>>>>>>>> age 10, or 15, or 20. I once reviewed a grammar in Papua New
>>>>>>>> Guniea of a language that had comparable complexity on the verb
>>>>>>>> (three positions, 6-8 categoriers each, massive zeroing&
>>>>>>>> morphonemic). I had to ask Carle Whitehead--is this guy for
>>>>>>>> real? He said, yes, he's been in the island for 20 years,
>>>>>>>> really knows his stuff. So I asked the guy--at what age are
>>>>>>>> kids considered fuill-fledged speakers? He said-- the old
>>>>>>>> people say, don't listen to anybody under forty, they don't
>>>>>>>> know how to speak.  In my work with the Utes, one exchange has
>>>>>>>> stuck out, an elder (ka-para'ni-wa-t, he's not walking about
>>>>>>>> any more) who was pointed to me as the best orator in the
>>>>>>>> tribe. I told him that, and he said: "Oh, I am nothing. You
>>>>>>>> should have heard the Old Ones; when they spoke, you could see
>>>>>>>> it all in front of your eyes". Part of it is due to the complex
>>>>>>>> Ute deictic system, which invades NPs, ADVs&  the verb. The
>>>>>>>> combinations, and the subtle choices of when to combine the
>>>>>>>> deictic particle with other categories, are a whole wond(e)rous
>>>>>>>> world. Cheers,  TG
>>>>>>>> ==========
>>>>>>>> On 2/9/2011 10:13 AM, john at wrote:
>>>>>>>>> Aya,
>>>>>>>>> I think I was the one who said first that Navajo is not a
>>>>>>>>> language for
>>>>>>>>> amateurs. I'll second what Tom said--you should learn something
>>>>>>>>> about Navajo (or some other Athabaskan language) before making
>>>>>>>>> statements like this. Some languages are just plain
>>>>>>>>> objectively harder than
>>>>>>>>> others, regardless of typological similarly to one's native
>>>>>>>>> language. If you
>>>>>>>>> don't believe this, do an experiment in which you take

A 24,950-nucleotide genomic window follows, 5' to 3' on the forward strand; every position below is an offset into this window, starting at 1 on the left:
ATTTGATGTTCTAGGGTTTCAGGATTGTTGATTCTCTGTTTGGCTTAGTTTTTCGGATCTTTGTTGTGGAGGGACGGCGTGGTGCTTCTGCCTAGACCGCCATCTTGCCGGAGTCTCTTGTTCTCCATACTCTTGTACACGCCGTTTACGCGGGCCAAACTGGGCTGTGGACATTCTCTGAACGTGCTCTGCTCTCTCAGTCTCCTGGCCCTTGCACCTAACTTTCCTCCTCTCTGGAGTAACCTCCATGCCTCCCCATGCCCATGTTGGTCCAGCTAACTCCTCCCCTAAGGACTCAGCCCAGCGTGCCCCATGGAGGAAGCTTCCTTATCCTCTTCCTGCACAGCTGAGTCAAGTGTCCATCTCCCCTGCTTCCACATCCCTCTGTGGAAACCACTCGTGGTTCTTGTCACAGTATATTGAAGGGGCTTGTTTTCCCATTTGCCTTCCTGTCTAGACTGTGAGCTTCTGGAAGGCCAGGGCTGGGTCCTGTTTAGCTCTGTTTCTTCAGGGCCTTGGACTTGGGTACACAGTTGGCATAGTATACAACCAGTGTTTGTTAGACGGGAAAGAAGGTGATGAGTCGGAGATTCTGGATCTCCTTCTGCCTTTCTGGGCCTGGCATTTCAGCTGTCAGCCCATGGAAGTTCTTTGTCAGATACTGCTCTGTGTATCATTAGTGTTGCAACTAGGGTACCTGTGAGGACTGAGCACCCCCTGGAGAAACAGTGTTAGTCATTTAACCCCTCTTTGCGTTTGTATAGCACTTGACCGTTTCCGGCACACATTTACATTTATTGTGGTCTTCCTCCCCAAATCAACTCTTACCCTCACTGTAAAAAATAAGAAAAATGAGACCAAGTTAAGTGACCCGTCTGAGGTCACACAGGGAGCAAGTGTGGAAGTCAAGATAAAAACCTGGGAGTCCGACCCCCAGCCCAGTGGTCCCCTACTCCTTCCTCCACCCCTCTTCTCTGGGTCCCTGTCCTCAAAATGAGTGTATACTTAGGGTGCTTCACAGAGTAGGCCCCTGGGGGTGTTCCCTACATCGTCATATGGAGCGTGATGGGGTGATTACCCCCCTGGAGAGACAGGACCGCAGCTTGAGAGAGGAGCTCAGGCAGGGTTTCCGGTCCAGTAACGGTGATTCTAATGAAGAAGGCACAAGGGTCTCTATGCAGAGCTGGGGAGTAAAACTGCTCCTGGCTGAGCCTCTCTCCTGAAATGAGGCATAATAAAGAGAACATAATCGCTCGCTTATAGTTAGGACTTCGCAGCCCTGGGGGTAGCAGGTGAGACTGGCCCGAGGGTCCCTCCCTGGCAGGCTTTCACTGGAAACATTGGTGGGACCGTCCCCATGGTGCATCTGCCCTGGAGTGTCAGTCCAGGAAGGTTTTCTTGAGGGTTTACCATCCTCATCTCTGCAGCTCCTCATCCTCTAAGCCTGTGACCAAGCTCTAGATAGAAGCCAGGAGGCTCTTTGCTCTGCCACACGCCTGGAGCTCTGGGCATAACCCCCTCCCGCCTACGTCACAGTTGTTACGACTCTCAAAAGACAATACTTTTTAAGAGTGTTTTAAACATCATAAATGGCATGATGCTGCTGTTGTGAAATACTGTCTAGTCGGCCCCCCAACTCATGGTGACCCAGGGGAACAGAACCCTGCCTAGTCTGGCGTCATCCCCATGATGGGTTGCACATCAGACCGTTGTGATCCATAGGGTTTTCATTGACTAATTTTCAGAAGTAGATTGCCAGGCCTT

>>>>>>>>> speakers of English,
>>>>>>>>> Turkish, Georgian, Chinese, whatever you want, try to teach
>>>>>>>>> them Navajo, Hopi,
>>>>>>>>> and Cree (for example), and see which one gives them the most
>>>>>>>>> trouble.
>>>>>>>>> I guarantee it will be Navajo. And there is an objective
>>>>>>>>> reason for it--
>>>>>>>>> the morphophonemics are just unbelievably complex.
>>>>>>>>> John
>>>>>>>>> Quoting "A. Katz"<amnfn at>:
>>>>>>>>>> Tom,
>>>>>>>>>> I don't think that is a valid viewpoint with regard to
>>>>>>>>>> Athabaskan or any
>>>>>>>>>> other language family.
>>>>>>>>>> Victor Golla earlier had a much better phrasing when he wrote:
>>>>>>>>>> "Let that read: "A language that is not for amateurs is not for
>>>>>>>>>> ADULT people.""
>>>>>>>>>> But in fact no language is easy for adults to learn who have
>>>>>>>>>> not already
>>>>>>>>>> learned a language with a similar typology. If your native
>>>>>>>>>> language works
>>>>>>>>>> similarly to the one you are learning, then you have an
>>>>>>>>>> enormous advantage
>>>>>>>>>> as an adult second language learner.
>>>>>>>>>> The remark about how Navajo is not for amateurs was made in
>>>>>>>>>> the context of
>>>>>>>>>> people who have no experience with languages of a similar
>>>>>>>>>> typology.
>>>>>>>>>> To make this a universal statement about the difficulty of
>>>>>>>>>> Navajo without
>>>>>>>>>> qualification is to suggest that some languages are "easy"
>>>>>>>>>> and others are
>>>>>>>>>> "impossible". Not only is this not true from an objective
>>>>>>>>>> standpoint, it
>>>>>>>>>> also perpetuates the prejudice that English (or IE) is a
>>>>>>>>>> "normal" language
>>>>>>>>>> and that every language should be measured against this norm.
>>>>>>>>>> Best,
>>>>>>>>>>       --Aya
>>>>>>>>>> On Tue, 8 Feb 2011, Tom Givon wrote:
>>>>>>>>>>> Before you actually tried to learn an Athabaskan language,
>>>>>>>>>>> or at the very
>>>>>>>>>>> least worked on one, maybe you had better refrain from
>>>>>>>>>>> asserting that "a